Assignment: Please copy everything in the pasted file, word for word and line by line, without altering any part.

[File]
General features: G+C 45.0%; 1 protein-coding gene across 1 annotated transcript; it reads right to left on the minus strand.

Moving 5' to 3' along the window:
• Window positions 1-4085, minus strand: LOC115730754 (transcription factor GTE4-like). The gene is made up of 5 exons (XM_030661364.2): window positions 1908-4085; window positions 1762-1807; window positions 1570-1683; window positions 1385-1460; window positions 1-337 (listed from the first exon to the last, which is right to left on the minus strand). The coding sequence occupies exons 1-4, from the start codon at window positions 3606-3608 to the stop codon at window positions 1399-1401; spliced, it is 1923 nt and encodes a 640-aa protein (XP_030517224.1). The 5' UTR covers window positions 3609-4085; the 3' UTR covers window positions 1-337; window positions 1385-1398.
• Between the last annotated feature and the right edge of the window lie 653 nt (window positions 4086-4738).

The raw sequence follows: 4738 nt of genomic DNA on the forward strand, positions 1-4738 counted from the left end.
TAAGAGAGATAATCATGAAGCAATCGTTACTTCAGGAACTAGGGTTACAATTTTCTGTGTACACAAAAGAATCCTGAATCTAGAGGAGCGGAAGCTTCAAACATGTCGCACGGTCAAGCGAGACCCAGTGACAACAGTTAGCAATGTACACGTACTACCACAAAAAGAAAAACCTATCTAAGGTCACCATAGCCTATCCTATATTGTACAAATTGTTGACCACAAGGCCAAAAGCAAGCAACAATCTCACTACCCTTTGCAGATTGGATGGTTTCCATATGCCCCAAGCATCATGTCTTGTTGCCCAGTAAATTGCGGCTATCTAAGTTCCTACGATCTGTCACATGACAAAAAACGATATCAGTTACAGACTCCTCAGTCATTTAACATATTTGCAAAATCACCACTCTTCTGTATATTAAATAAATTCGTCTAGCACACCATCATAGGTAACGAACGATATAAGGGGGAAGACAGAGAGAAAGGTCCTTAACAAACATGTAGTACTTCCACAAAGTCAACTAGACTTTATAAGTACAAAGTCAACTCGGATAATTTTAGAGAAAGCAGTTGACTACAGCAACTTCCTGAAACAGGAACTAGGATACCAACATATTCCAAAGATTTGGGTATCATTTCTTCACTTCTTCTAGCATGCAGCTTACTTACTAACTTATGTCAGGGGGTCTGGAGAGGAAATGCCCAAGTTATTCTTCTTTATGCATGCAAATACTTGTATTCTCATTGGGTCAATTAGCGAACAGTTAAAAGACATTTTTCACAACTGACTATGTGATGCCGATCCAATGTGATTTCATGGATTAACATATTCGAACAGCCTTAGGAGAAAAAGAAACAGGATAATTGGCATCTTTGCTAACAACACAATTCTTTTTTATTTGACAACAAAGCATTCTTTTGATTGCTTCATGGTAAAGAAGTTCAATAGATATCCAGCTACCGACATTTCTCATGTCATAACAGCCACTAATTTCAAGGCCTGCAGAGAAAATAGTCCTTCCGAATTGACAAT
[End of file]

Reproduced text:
General features: G+C 45.0%; 1 protein-coding gene across 1 annotated transcript; it reads right to left on the minus strand.

Moving 5' to 3' along the window:
• Window positions 1-4085, minus strand: LOC115730754 (transcription factor GTE4-like). The gene is made up of 5 exons (XM_030661364.2): window positions 1908-4085; window positions 1762-1807; window positions 1570-1683; window positions 1385-1460; window positions 1-337 (listed from the first exon to the last, which is right to left on the minus strand). The coding sequence occupies exons 1-4, from the start codon at window positions 3606-3608 to the stop codon at window positions 1399-1401; spliced, it is 1923 nt and encodes a 640-aa protein (XP_030517224.1). The 5' UTR covers window positions 3609-4085; the 3' UTR covers window positions 1-337; window positions 1385-1398.
• Between the last annotated feature and the right edge of the window lie 653 nt (window positions 4086-4738).

The raw sequence follows: 4738 nt of genomic DNA on the forward strand, positions 1-4738 counted from the left end.
TAAGAGAGATAATCATGAAGCAATCGTTACTTCAGGAACTAGGGTTACAATTTTCTGTGTACACAAAAGAATCCTGAATCTAGAGGAGCGGAAGCTTCAAACATGTCGCACGGTCAAGCGAGACCCAGTGACAACAGTTAGCAATGTACACGTACTACCACAAAAAGAAAAACCTATCTAAGGTCACCATAGCCTATCCTATATTGTACAAATTGTTGACCACAAGGCCAAAAGCAAGCAACAATCTCACTACCCTTTGCAGATTGGATGGTTTCCATATGCCCCAAGCATCATGTCTTGTTGCCCAGTAAATTGCGGCTATCTAAGTTCCTACGATCTGTCACATGACAAAAAACGATATCAGTTACAGACTCCTCAGTCATTTAACATATTTGCAAAATCACCACTCTTCTGTATATTAAATAAATTCGTCTAGCACACCATCATAGGTAACGAACGATATAAGGGGGAAGACAGAGAGAAAGGTCCTTAACAAACATGTAGTACTTCCACAAAGTCAACTAGACTTTATAAGTACAAAGTCAACTCGGATAATTTTAGAGAAAGCAGTTGACTACAGCAACTTCCTGAAACAGGAACTAGGATACCAACATATTCCAAAGATTTGGGTATCATTTCTTCACTTCTTCTAGCATGCAGCTTACTTACTAACTTATGTCAGGGGGTCTGGAGAGGAAATGCCCAAGTTATTCTTCTTTATGCATGCAAATACTTGTATTCTCATTGGGTCAATTAGCGAACAGTTAAAAGACATTTTTCACAACTGACTATGTGATGCCGATCCAATGTGATTTCATGGATTAACATATTCGAACAGCCTTAGGAGAAAAAGAAACAGGATAATTGGCATCTTTGCTAACAACACAATTCTTTTTTATTTGACAACAAAGCATTCTTTTGATTGCTTCATGGTAAAGAAGTTCAATAGATATCCAGCTACCGACATTTCTCATGTCATAACAGCCACTAATTTCAAGGCCTGCAGAGAAAATAGTCCTTCCGAATTGACAAT